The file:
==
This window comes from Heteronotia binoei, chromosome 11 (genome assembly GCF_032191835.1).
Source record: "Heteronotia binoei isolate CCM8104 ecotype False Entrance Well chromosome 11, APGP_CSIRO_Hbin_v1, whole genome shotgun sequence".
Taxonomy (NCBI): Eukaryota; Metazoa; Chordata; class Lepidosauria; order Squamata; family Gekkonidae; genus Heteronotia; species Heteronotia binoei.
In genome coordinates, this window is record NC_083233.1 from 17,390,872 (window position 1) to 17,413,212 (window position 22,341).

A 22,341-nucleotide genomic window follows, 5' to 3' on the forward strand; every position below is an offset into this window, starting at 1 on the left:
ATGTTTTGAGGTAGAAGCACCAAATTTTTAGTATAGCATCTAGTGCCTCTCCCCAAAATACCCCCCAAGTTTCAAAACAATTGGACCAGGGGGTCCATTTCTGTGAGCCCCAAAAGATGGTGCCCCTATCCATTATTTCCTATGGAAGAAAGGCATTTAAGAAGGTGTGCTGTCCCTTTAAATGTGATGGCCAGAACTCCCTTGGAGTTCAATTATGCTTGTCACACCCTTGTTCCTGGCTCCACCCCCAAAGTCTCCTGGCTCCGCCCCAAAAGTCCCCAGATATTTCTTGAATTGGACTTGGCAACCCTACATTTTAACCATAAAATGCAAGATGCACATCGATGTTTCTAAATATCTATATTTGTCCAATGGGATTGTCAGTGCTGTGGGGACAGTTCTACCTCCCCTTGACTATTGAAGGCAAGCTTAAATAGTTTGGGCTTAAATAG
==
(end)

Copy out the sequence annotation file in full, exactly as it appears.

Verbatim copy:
This window comes from Heteronotia binoei, chromosome 11 (genome assembly GCF_032191835.1).
Source record: "Heteronotia binoei isolate CCM8104 ecotype False Entrance Well chromosome 11, APGP_CSIRO_Hbin_v1, whole genome shotgun sequence".
Taxonomy (NCBI): Eukaryota; Metazoa; Chordata; class Lepidosauria; order Squamata; family Gekkonidae; genus Heteronotia; species Heteronotia binoei.
In genome coordinates, this window is record NC_083233.1 from 17,390,872 (window position 1) to 17,413,212 (window position 22,341).

A 22,341-nucleotide genomic window follows, 5' to 3' on the forward strand; every position below is an offset into this window, starting at 1 on the left:
ATGTTTTGAGGTAGAAGCACCAAATTTTTAGTATAGCATCTAGTGCCTCTCCCCAAAATACCCCCCAAGTTTCAAAACAATTGGACCAGGGGGTCCATTTCTGTGAGCCCCAAAAGATGGTGCCCCTATCCATTATTTCCTATGGAAGAAAGGCATTTAAGAAGGTGTGCTGTCCCTTTAAATGTGATGGCCAGAACTCCCTTGGAGTTCAATTATGCTTGTCACACCCTTGTTCCTGGCTCCACCCCCAAAGTCTCCTGGCTCCGCCCCAAAAGTCCCCAGATATTTCTTGAATTGGACTTGGCAACCCTACATTTTAACCATAAAATGCAAGATGCACATCGATGTTTCTAAATATCTATATTTGTCCAATGGGATTGTCAGTGCTGTGGGGACAGTTCTACCTCCCCTTGACTATTGAAGGCAAGCTTAAATAGTTTGGGCTTAAATAG